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A “parallel proceeding” is a formal procedure at another court, tribunal, or complaint mechanism that deals with the same issue and occurs at the same time as the National Contact Point (NCP) process. This includes proceedings at the national or international level and complaints to other NCPs. 

Photo: Jessica45 via Pixabay CC0

The existence of a parallel proceeding does not prevent an NCP from also proceeding with the complaint, but it does generate some additional considerations.

Why file an NCP case despite a parallel proceeding

There are several reasons why complainants might want to file an NCP complaint even though another court or tribunal is considering a related case:

  • The other proceedings are “stuck” – i.e. indefinitely delayed or unreliable due to court corruption or incompetence, or the company is delaying court processes – and therefore not a viable means of resolving the dispute.
  • The issues covered in the OECD Guidelines are broader or different and permit consideration of issues the court or tribunal cannot deal with.
  • The opportunity to engage in constructive dialogue supported by the NCP alongside a more combative parallel process may enable more creative and mutually beneficial solutions. 
  • The NCP complaint may enable remedy outcomes (such as an apology or improved practice moving forward) that are not possible via a court or tribunal and that are also desired by the community. 

What the Guidelines say on parallel proceedings

The Procedures for NCPs in the OECD Guidelines’ state that NCPs should not reject a case in its initial assessment simply because parallel proceedings are underway. Instead, if there are parallel proceedings, NCPs should consider whether mediation could help to solve the issues raised in the complaint or improve the company’s future implementation of the Guidelines, and also whether mediation would create “serious prejudice” or a “contempt of court situation” for the parties. NCPs should also consider partially accepting a complaint – i.e. offering mediation only for some of the issues raised in the complaint or suspending its examination while the parallel proceedings are ongoing. The NCP may also consult with the court or tribunal where the other proceedings are being or could be conducted. In all cases, NCPs must seek both parties’ assistance, including by requesting further information and their views on parallel proceedings.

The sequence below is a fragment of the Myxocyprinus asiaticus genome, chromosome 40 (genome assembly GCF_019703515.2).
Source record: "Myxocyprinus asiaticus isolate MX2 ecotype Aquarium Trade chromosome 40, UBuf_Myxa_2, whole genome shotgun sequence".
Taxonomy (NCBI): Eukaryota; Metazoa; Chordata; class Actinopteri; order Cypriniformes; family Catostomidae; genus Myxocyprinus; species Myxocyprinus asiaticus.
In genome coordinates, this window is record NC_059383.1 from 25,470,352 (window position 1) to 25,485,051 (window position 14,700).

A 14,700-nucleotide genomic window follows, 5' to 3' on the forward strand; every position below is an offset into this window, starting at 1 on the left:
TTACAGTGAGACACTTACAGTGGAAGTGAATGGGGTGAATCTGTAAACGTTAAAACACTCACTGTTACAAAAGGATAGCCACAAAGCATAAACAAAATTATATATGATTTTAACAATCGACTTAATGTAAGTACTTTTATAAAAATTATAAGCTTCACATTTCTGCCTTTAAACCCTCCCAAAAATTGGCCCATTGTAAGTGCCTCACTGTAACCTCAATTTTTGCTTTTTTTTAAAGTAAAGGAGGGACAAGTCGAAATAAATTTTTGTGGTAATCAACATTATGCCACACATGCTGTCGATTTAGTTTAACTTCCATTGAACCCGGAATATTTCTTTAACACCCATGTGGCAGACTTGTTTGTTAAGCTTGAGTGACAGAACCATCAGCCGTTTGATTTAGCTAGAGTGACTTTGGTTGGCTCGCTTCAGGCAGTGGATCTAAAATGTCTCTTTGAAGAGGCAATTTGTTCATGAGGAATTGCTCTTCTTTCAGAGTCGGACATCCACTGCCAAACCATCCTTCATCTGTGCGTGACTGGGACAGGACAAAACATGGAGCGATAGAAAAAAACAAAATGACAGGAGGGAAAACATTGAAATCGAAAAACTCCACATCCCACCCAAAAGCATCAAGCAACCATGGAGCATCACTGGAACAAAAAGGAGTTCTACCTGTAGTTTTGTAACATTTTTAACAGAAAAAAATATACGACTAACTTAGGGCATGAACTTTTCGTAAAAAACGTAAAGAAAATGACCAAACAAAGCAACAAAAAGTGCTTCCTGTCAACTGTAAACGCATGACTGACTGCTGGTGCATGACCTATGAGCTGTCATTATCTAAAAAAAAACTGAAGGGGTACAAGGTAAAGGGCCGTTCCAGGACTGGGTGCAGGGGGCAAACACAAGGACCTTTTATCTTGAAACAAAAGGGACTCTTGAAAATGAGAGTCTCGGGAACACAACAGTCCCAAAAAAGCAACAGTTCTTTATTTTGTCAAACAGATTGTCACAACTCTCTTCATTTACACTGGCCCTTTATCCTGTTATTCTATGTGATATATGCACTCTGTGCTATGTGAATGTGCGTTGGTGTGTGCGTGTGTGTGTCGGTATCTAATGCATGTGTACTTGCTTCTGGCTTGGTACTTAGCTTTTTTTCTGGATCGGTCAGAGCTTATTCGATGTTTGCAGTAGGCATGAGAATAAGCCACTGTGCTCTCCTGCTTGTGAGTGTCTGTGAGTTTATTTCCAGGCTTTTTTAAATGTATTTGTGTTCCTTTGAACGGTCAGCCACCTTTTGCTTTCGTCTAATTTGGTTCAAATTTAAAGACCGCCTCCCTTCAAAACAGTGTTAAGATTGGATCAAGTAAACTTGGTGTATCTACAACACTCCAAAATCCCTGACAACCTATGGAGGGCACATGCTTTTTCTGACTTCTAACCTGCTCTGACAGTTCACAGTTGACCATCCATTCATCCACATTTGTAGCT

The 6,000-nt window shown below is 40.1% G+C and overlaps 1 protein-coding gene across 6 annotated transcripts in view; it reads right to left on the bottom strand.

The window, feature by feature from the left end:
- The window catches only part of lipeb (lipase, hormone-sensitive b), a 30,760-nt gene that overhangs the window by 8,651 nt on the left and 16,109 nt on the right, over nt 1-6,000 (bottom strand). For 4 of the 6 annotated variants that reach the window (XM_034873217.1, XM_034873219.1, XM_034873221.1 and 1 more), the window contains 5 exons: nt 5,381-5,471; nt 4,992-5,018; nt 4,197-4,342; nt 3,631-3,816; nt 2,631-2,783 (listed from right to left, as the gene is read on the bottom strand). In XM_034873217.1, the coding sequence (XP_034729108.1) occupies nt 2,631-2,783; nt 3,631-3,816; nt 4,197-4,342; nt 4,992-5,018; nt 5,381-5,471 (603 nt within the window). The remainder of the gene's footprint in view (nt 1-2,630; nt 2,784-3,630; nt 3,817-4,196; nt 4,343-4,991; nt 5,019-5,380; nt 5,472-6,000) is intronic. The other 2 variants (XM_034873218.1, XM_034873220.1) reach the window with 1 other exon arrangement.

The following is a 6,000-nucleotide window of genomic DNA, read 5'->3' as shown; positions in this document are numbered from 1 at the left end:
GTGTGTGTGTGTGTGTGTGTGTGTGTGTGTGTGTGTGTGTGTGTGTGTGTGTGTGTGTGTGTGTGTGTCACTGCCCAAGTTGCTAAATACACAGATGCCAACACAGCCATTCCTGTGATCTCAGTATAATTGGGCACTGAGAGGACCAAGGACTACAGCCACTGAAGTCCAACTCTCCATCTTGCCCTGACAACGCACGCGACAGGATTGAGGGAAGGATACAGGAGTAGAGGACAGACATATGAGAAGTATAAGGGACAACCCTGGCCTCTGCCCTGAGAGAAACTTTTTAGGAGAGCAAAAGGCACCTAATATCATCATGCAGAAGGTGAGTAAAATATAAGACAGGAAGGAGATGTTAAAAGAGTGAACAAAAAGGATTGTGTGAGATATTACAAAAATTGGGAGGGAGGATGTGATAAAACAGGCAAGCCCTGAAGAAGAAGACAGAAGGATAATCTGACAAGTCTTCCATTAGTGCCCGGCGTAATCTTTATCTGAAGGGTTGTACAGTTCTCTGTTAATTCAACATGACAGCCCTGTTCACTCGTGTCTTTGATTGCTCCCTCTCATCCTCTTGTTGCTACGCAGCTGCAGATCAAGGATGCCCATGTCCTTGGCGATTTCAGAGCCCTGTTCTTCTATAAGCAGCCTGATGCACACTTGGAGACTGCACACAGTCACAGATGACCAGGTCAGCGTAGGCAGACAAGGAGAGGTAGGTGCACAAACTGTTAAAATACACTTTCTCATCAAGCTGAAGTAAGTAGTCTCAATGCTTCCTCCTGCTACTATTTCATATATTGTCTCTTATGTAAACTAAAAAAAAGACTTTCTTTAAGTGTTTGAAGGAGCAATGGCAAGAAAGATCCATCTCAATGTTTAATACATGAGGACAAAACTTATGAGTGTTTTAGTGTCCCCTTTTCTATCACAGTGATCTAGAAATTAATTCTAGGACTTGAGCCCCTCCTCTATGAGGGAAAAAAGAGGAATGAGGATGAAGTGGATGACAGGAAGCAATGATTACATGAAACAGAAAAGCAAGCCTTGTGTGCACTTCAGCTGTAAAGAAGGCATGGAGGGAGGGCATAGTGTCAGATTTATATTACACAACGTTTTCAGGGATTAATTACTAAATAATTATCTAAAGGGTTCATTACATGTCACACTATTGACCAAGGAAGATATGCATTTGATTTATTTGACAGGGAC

Important considerations on parallel proceedings

Although the Procedures in the OECD Guidelines state that NCPs should not automatically dismiss a case when they learn of a parallel proceeding, many NCPs have done so. To try to avoid rejection, OECD Watch encourages complainants in their complaint to:

  • Identify the parallel proceeding(s) and explain how the cases are different and distinguishable, for example, because they are filed by different complainants or raise different issues or legal standards (the Guidelines versus a national or international law). 
  • Remind the NCP of the Procedure’s rule on parallel proceedings and emphasise enabling acceptance of claims despite parallel proceedings.
  • Explain how the NCP’s consideration of the complaint would not create serious prejudice or a contempt of court situation for a party in the other proceeding. 
  • Explain to the NCP how its consideration of the complaint could help solve the issues raised in the complaint or improve the company’s implementation of the Guidelines in future. 
  • If applicable, explain to the NCP how its assistance could help facilitate an out-of-court solution supporting the other proceeding. 
  • If expected to be helpful, encourage and facilitate the NCP to consult the parallel complaint mechanism for its views on continuing the complaint.